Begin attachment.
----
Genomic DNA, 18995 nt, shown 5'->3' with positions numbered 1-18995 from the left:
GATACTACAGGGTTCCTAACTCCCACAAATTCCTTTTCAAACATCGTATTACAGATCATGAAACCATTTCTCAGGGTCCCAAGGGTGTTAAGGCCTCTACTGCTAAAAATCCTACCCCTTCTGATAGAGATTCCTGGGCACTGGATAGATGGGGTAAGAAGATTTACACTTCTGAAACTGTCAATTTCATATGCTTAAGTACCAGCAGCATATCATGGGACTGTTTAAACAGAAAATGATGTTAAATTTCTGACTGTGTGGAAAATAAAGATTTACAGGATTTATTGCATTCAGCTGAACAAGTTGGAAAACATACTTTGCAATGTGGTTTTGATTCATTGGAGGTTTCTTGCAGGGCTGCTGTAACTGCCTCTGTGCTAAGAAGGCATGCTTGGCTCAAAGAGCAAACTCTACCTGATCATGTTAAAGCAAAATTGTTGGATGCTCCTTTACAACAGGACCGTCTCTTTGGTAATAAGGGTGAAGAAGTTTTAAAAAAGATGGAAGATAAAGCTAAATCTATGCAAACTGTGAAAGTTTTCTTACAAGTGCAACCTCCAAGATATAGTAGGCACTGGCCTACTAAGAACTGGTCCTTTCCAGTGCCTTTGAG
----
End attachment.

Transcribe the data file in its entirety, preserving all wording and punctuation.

Genomic DNA, 18995 nt, shown 5'->3' with positions numbered 1-18995 from the left:
GATACTACAGGGTTCCTAACTCCCACAAATTCCTTTTCAAACATCGTATTACAGATCATGAAACCATTTCTCAGGGTCCCAAGGGTGTTAAGGCCTCTACTGCTAAAAATCCTACCCCTTCTGATAGAGATTCCTGGGCACTGGATAGATGGGGTAAGAAGATTTACACTTCTGAAACTGTCAATTTCATATGCTTAAGTACCAGCAGCATATCATGGGACTGTTTAAACAGAAAATGATGTTAAATTTCTGACTGTGTGGAAAATAAAGATTTACAGGATTTATTGCATTCAGCTGAACAAGTTGGAAAACATACTTTGCAATGTGGTTTTGATTCATTGGAGGTTTCTTGCAGGGCTGCTGTAACTGCCTCTGTGCTAAGAAGGCATGCTTGGCTCAAAGAGCAAACTCTACCTGATCATGTTAAAGCAAAATTGTTGGATGCTCCTTTACAACAGGACCGTCTCTTTGGTAATAAGGGTGAAGAAGTTTTAAAAAAGATGGAAGATAAAGCTAAATCTATGCAAACTGTGAAAGTTTTCTTACAAGTGCAACCTCCAAGATATAGTAGGCACTGGCCTACTAAGAACTGGTCCTTTCCAGTGCCTTTGAG